Retroperitoneal angiomyolipoma is a rare tumour that is difficult to diagnose preoperatively. We present a case of retroperitoneal angiomyolipoma that highlights its diagnostic dilemma. We also performed a literature review and present a review of retroperitoneal angiomyolipoma.

1. Introduction

Angiomyolipomas (AMLs) are composed of three tissue elements: mature adipose tissue, thick walled blood vessels, and smooth muscle cells. AMLs were originally classified as hamartomas but are now thought to belong to the family of perivascular epithelioid cell tumours (PEComas) [1]. AMLs are most commonly found in the kidney, and although most of them are sporadic, 20% are associated with tuberous sclerosis [2]. Rare cases of extrarenal AML have been reported affecting most commonly the liver and uterus, but to some extent the vagina, fallopian tubes, penis, lung, colon, nasal cavity, abdominal wall, and retroperitoneum [3]. Renal AMLs are present in 0.13% of the population [4] with only eleven retroperitoneal AMLs reported in the English literature [5]. Retroperitoneal AML patients present with abdominal pain, increasing abdominal girth, as incidental findings on imaging studies, or with spontaneous rupture [6]. Ultrasound and CT scan can correctly diagnose renal AML in 86% of cases [4]. Extrarenal AMLs, however, are more difficult to diagnose on imaging as they often lack fat densities [7]. Most cases of retroperitoneal AML have been treated with surgical excision, but successful conservative renal sparing management with angiographic embolisation has been reported in one case [8]. AMLs greater than 4 cm in size are more likely to be symptomatic and warrant intervention [9]. We present a case and review the literature to give an up-to-date perspective on retroperitoneal AML.

2. Case Report

A 71-year-old man was referred from his general practitioner with hematochezia. He had no medical conditions; specifically, he did not have tuberous sclerosis but had a family history of a brother who died from colorectal cancer at the age of 60. Physical examination including digital rectal examination revealed a rectal mass. He had a significantly raised CEA (19.1 ug/L—RR < 5.0) and a slightly raised CA19-9 (35 U/mL—RR < 34) and went on to have a colonoscopy that showed a rectal mass with carcinoma confirmed on histological biopsy. Staging CT scan, as seen in Figure 1, showed thickening of the rectal wall but also revealed a large (9 × 9 × 10 cm) right sided retroperitoneal mass. The mass was heterogeneous with some calcification internally and peripherally with a smooth margin and surrounding soft tissue stranding. The mass displaced the right kidney superiorly and compressed the inferior vena cava. The patient was reviewed by the colorectal surgery and urology teams, and his case was discussed at the urology-radiology meeting. Radiologically, the lack of fat content of the retroperitoneal mass made it of concern for a metastatic lymph node. The patient went on to have an open ultralow anterior resection and resection of the retroperitoneal mass. The mass was not attached to the kidney but ureterolysis was required to dissect the right ureter that had been stretched laterally around the mass. The histology of the rectum revealed a T4N2 adenocarcinoma of the rectum. The histology of the retroperitoneal mass showed triphasic morphology comprising smooth muscle, thick walled blood vessels, and fat in a stellate network, consistent with angiomyolipoma (AML).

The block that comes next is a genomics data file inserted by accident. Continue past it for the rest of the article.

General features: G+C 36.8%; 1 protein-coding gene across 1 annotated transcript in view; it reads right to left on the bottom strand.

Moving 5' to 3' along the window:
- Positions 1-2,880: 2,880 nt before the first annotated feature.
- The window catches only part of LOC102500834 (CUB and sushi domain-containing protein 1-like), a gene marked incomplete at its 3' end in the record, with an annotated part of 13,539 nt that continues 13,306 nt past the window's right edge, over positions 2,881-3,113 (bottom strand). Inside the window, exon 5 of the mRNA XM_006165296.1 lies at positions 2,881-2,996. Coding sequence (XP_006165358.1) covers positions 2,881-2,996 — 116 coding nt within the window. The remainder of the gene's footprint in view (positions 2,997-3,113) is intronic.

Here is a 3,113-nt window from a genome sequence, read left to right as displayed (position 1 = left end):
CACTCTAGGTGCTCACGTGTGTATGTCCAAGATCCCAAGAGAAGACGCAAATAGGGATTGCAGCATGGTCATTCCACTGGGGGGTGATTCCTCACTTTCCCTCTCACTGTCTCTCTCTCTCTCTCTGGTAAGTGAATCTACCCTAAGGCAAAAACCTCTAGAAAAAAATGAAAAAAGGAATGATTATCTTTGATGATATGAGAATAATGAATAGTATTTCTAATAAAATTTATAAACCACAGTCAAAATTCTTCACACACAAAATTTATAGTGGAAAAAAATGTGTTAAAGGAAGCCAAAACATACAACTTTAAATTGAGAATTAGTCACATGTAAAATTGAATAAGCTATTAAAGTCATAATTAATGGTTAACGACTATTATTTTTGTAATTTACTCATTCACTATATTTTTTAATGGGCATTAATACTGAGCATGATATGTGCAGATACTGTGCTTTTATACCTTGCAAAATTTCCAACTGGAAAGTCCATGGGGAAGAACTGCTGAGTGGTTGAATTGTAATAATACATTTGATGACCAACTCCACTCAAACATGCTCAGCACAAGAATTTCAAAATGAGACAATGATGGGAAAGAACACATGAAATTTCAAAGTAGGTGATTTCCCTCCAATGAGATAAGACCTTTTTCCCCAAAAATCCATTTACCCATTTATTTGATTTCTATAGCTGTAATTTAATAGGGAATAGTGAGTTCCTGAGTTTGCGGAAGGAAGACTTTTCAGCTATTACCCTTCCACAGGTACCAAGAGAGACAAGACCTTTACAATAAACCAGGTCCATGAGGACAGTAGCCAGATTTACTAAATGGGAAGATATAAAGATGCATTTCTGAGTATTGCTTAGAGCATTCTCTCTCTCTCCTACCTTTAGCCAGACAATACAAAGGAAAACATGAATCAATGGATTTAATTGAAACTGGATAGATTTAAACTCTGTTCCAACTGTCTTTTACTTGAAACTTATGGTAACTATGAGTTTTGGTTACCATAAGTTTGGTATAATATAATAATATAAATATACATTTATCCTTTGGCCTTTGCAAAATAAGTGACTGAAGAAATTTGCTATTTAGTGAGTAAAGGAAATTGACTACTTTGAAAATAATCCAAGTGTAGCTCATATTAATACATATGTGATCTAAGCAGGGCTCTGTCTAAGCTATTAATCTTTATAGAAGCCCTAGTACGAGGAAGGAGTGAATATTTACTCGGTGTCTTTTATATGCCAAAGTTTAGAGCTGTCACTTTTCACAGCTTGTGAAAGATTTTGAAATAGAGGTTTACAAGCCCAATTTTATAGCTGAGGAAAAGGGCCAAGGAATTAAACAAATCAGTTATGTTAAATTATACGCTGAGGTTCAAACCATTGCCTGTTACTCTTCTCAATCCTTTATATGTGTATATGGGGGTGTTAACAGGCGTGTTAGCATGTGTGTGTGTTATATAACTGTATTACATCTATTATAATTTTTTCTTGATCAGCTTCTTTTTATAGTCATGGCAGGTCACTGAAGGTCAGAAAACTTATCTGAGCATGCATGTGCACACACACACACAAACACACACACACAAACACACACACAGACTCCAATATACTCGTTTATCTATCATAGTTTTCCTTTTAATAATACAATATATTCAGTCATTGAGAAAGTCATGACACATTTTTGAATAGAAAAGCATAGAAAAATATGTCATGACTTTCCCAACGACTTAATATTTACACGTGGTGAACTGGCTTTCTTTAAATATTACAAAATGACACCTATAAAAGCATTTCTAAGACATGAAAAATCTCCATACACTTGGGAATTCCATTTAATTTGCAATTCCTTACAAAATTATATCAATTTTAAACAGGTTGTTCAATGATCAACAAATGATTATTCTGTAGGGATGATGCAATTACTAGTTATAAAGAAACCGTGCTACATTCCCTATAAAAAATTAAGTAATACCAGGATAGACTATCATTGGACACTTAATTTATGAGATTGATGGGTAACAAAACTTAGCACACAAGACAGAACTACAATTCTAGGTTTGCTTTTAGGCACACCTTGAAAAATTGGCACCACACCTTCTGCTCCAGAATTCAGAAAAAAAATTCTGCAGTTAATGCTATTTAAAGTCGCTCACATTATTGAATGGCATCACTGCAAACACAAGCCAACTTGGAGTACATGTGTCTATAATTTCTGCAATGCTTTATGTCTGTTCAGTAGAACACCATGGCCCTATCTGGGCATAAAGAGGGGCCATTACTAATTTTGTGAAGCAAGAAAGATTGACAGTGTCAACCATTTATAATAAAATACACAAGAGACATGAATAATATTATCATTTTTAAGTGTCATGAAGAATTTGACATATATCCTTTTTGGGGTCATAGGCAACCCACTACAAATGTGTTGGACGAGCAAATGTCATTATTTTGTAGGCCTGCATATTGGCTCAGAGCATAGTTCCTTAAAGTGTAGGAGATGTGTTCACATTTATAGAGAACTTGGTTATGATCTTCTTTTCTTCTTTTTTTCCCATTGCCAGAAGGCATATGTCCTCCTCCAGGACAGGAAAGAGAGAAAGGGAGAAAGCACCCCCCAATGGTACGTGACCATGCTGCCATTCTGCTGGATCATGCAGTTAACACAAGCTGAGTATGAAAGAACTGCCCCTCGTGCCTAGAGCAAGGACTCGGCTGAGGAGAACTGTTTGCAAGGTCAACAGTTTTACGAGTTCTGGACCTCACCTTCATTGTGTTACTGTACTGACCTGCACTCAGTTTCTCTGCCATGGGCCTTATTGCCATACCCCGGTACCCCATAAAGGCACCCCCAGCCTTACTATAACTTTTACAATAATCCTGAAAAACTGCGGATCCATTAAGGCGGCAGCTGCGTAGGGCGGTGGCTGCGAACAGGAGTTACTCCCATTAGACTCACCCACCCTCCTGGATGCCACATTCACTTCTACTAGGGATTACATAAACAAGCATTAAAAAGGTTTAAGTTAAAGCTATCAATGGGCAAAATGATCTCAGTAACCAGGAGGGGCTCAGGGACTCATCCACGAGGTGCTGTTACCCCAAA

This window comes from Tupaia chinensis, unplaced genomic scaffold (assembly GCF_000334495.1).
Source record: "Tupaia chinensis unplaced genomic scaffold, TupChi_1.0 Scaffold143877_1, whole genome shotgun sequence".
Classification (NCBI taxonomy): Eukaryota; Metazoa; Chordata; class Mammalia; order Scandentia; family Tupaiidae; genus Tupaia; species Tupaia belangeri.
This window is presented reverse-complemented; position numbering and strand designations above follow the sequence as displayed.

3. Discussion

Retroperitoneal neoplasms are uncommon and their preoperative diagnosis can be challenging. Causes of retroperitoneal tumours include lymphoma, liposarcoma, leiomyosarcoma, schwannoma, paraganglioma, neurofibromas, other rare tumours, and retroperitoneal lymph node metastasis, most commonly from testicular malignancies [10]. Many of these tumours have radiographically nonspecific features. Importantly, well-differentiated liposarcomas have smooth margins, a lobular contour, and predominate attenuation of fat, enhancing internal septations of soft tissue, which are the same radiographic findings of an angiomyolipoma [11].

Although AML is considered a benign tumour, a malignant epithelioid variant of AML has been described with 50% metastasising [12], with two cases in the literature having an extrarenal retroperitoneal primary [13, 14]. Immunohistochemical studies may be used to differentiate between classical AML and the epithelioid variant [12].

Our case highlights the difficulty in the diagnosis of retroperitoneal tumours and also reports on another case of retroperitoneal AML.

Retroperitoneal AMLs are extremely rare tumours. Renal AMLs are easily identified on radiographic imaging but extrarenal AMLs are not as easily identified. Any retroperitoneal mass that is not convincing for classical AML could be a tumour with metastatic potential. A small asymptomatic retroperitoneal AML can be safely followed with surveillance, but larger lesions or atypical lesions should be surgically removed.